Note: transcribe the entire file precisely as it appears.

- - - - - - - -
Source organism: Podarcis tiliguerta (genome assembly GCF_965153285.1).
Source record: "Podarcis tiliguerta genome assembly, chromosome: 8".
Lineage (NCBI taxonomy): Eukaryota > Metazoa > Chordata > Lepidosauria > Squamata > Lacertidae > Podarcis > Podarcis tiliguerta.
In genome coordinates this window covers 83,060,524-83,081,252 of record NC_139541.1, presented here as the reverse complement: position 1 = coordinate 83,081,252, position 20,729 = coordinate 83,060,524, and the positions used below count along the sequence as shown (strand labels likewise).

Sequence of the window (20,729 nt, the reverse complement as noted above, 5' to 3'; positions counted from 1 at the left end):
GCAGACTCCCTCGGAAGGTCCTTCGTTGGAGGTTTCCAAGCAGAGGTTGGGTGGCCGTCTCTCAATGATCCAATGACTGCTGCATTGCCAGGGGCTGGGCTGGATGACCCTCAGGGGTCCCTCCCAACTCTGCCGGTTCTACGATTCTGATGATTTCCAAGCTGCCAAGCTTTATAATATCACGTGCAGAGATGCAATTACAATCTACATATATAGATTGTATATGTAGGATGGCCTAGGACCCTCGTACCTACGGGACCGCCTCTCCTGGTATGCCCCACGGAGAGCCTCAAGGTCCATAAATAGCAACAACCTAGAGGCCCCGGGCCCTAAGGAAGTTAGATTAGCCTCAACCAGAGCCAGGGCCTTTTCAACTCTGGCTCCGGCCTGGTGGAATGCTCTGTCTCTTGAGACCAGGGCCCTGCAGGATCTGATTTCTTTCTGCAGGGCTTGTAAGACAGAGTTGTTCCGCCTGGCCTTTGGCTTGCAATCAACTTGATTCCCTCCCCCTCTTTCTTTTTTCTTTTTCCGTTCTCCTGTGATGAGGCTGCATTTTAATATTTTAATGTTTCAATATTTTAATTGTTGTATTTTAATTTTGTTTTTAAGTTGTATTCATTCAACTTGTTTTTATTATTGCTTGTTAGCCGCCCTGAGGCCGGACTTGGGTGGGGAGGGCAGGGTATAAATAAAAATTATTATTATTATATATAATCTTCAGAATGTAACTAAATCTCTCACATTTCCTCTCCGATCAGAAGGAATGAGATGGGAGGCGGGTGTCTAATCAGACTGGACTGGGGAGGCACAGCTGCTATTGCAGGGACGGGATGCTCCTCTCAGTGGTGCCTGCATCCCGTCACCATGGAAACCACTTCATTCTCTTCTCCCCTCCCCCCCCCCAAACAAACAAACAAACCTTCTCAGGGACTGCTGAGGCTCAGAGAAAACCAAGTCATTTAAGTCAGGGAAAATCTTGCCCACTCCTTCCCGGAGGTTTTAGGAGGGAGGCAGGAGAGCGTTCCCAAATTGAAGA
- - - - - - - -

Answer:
Source organism: Podarcis tiliguerta (genome assembly GCF_965153285.1).
Source record: "Podarcis tiliguerta genome assembly, chromosome: 8".
Lineage (NCBI taxonomy): Eukaryota > Metazoa > Chordata > Lepidosauria > Squamata > Lacertidae > Podarcis > Podarcis tiliguerta.
In genome coordinates this window covers 83,060,524-83,081,252 of record NC_139541.1, presented here as the reverse complement: position 1 = coordinate 83,081,252, position 20,729 = coordinate 83,060,524, and the positions used below count along the sequence as shown (strand labels likewise).

Sequence of the window (20,729 nt, the reverse complement as noted above, 5' to 3'; positions counted from 1 at the left end):
GCAGACTCCCTCGGAAGGTCCTTCGTTGGAGGTTTCCAAGCAGAGGTTGGGTGGCCGTCTCTCAATGATCCAATGACTGCTGCATTGCCAGGGGCTGGGCTGGATGACCCTCAGGGGTCCCTCCCAACTCTGCCGGTTCTACGATTCTGATGATTTCCAAGCTGCCAAGCTTTATAATATCACGTGCAGAGATGCAATTACAATCTACATATATAGATTGTATATGTAGGATGGCCTAGGACCCTCGTACCTACGGGACCGCCTCTCCTGGTATGCCCCACGGAGAGCCTCAAGGTCCATAAATAGCAACAACCTAGAGGCCCCGGGCCCTAAGGAAGTTAGATTAGCCTCAACCAGAGCCAGGGCCTTTTCAACTCTGGCTCCGGCCTGGTGGAATGCTCTGTCTCTTGAGACCAGGGCCCTGCAGGATCTGATTTCTTTCTGCAGGGCTTGTAAGACAGAGTTGTTCCGCCTGGCCTTTGGCTTGCAATCAACTTGATTCCCTCCCCCTCTTTCTTTTTTCTTTTTCCGTTCTCCTGTGATGAGGCTGCATTTTAATATTTTAATGTTTCAATATTTTAATTGTTGTATTTTAATTTTGTTTTTAAGTTGTATTCATTCAACTTGTTTTTATTATTGCTTGTTAGCCGCCCTGAGGCCGGACTTGGGTGGGGAGGGCAGGGTATAAATAAAAATTATTATTATTATATATAATCTTCAGAATGTAACTAAATCTCTCACATTTCCTCTCCGATCAGAAGGAATGAGATGGGAGGCGGGTGTCTAATCAGACTGGACTGGGGAGGCACAGCTGCTATTGCAGGGACGGGATGCTCCTCTCAGTGGTGCCTGCATCCCGTCACCATGGAAACCACTTCATTCTCTTCTCCCCTCCCCCCCCCCAAACAAACAAACAAACCTTCTCAGGGACTGCTGAGGCTCAGAGAAAACCAAGTCATTTAAGTCAGGGAAAATCTTGCCCACTCCTTCCCGGAGGTTTTAGGAGGGAGGCAGGAGAGCGTTCCCAAATTGAAGA